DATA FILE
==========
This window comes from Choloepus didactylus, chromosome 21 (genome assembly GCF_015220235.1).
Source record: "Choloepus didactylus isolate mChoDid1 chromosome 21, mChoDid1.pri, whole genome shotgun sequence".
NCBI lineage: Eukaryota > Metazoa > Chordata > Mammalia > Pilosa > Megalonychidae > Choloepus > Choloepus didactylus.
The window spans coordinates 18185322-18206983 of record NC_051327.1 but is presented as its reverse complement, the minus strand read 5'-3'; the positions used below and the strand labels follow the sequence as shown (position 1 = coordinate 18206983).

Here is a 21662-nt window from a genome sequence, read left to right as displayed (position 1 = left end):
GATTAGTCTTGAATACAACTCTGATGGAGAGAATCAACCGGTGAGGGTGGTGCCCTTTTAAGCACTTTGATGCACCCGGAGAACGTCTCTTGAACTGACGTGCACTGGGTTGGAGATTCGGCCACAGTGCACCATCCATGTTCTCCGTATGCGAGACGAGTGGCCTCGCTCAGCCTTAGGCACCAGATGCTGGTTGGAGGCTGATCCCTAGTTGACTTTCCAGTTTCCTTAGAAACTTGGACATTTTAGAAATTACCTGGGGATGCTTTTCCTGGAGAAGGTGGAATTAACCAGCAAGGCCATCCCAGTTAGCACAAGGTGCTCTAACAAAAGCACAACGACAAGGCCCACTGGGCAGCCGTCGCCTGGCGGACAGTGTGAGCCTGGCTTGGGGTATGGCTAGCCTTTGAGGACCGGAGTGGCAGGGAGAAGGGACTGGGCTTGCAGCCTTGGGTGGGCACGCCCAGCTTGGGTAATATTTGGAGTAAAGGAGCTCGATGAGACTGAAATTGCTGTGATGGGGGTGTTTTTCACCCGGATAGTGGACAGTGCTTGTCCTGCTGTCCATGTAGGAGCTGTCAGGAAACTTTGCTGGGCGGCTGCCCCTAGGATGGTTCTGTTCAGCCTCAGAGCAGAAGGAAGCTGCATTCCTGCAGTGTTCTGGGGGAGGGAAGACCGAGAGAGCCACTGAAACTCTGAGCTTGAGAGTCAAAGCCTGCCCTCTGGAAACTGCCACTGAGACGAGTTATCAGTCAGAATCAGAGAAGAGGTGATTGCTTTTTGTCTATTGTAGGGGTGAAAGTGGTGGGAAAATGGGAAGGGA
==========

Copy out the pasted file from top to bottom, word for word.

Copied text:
This window comes from Choloepus didactylus, chromosome 21 (genome assembly GCF_015220235.1).
Source record: "Choloepus didactylus isolate mChoDid1 chromosome 21, mChoDid1.pri, whole genome shotgun sequence".
NCBI lineage: Eukaryota > Metazoa > Chordata > Mammalia > Pilosa > Megalonychidae > Choloepus > Choloepus didactylus.
The window spans coordinates 18185322-18206983 of record NC_051327.1 but is presented as its reverse complement, the minus strand read 5'-3'; the positions used below and the strand labels follow the sequence as shown (position 1 = coordinate 18206983).

Here is a 21662-nt window from a genome sequence, read left to right as displayed (position 1 = left end):
GATTAGTCTTGAATACAACTCTGATGGAGAGAATCAACCGGTGAGGGTGGTGCCCTTTTAAGCACTTTGATGCACCCGGAGAACGTCTCTTGAACTGACGTGCACTGGGTTGGAGATTCGGCCACAGTGCACCATCCATGTTCTCCGTATGCGAGACGAGTGGCCTCGCTCAGCCTTAGGCACCAGATGCTGGTTGGAGGCTGATCCCTAGTTGACTTTCCAGTTTCCTTAGAAACTTGGACATTTTAGAAATTACCTGGGGATGCTTTTCCTGGAGAAGGTGGAATTAACCAGCAAGGCCATCCCAGTTAGCACAAGGTGCTCTAACAAAAGCACAACGACAAGGCCCACTGGGCAGCCGTCGCCTGGCGGACAGTGTGAGCCTGGCTTGGGGTATGGCTAGCCTTTGAGGACCGGAGTGGCAGGGAGAAGGGACTGGGCTTGCAGCCTTGGGTGGGCACGCCCAGCTTGGGTAATATTTGGAGTAAAGGAGCTCGATGAGACTGAAATTGCTGTGATGGGGGTGTTTTTCACCCGGATAGTGGACAGTGCTTGTCCTGCTGTCCATGTAGGAGCTGTCAGGAAACTTTGCTGGGCGGCTGCCCCTAGGATGGTTCTGTTCAGCCTCAGAGCAGAAGGAAGCTGCATTCCTGCAGTGTTCTGGGGGAGGGAAGACCGAGAGAGCCACTGAAACTCTGAGCTTGAGAGTCAAAGCCTGCCCTCTGGAAACTGCCACTGAGACGAGTTATCAGTCAGAATCAGAGAAGAGGTGATTGCTTTTTGTCTATTGTAGGGGTGAAAGTGGTGGGAAAATGGGAAGGGA